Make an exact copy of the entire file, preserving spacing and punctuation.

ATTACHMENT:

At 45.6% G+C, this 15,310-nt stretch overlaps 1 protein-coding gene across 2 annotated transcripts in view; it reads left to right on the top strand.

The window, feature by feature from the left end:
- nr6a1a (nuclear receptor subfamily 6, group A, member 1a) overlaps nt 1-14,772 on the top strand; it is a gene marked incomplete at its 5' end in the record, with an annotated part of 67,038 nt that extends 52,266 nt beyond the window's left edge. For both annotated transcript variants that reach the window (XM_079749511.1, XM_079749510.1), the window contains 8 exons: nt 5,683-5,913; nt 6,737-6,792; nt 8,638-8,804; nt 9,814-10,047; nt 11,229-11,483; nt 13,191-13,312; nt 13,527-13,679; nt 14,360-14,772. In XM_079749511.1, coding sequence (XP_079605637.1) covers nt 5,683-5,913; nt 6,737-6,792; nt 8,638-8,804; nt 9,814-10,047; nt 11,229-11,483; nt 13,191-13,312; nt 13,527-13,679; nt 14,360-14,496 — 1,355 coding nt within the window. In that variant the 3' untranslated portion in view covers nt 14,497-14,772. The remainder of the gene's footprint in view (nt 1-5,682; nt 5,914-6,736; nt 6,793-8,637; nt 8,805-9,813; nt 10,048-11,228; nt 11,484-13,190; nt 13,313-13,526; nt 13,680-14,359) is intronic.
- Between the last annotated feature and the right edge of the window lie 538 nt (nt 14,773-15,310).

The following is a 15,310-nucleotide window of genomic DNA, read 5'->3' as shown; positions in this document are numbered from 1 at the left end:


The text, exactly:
At 45.6% G+C, this 15,310-nt stretch overlaps 1 protein-coding gene across 2 annotated transcripts in view; it reads left to right on the top strand.

The window, feature by feature from the left end:
- nr6a1a (nuclear receptor subfamily 6, group A, member 1a) overlaps nt 1-14,772 on the top strand; it is a gene marked incomplete at its 5' end in the record, with an annotated part of 67,038 nt that extends 52,266 nt beyond the window's left edge. For both annotated transcript variants that reach the window (XM_079749511.1, XM_079749510.1), the window contains 8 exons: nt 5,683-5,913; nt 6,737-6,792; nt 8,638-8,804; nt 9,814-10,047; nt 11,229-11,483; nt 13,191-13,312; nt 13,527-13,679; nt 14,360-14,772. In XM_079749511.1, coding sequence (XP_079605637.1) covers nt 5,683-5,913; nt 6,737-6,792; nt 8,638-8,804; nt 9,814-10,047; nt 11,229-11,483; nt 13,191-13,312; nt 13,527-13,679; nt 14,360-14,496 — 1,355 coding nt within the window. In that variant the 3' untranslated portion in view covers nt 14,497-14,772. The remainder of the gene's footprint in view (nt 1-5,682; nt 5,914-6,736; nt 6,793-8,637; nt 8,805-9,813; nt 10,048-11,228; nt 11,484-13,190; nt 13,313-13,526; nt 13,680-14,359) is intronic.
- Between the last annotated feature and the right edge of the window lie 538 nt (nt 14,773-15,310).

The following is a 15,310-nucleotide window of genomic DNA, read 5'->3' as shown; positions in this document are numbered from 1 at the left end: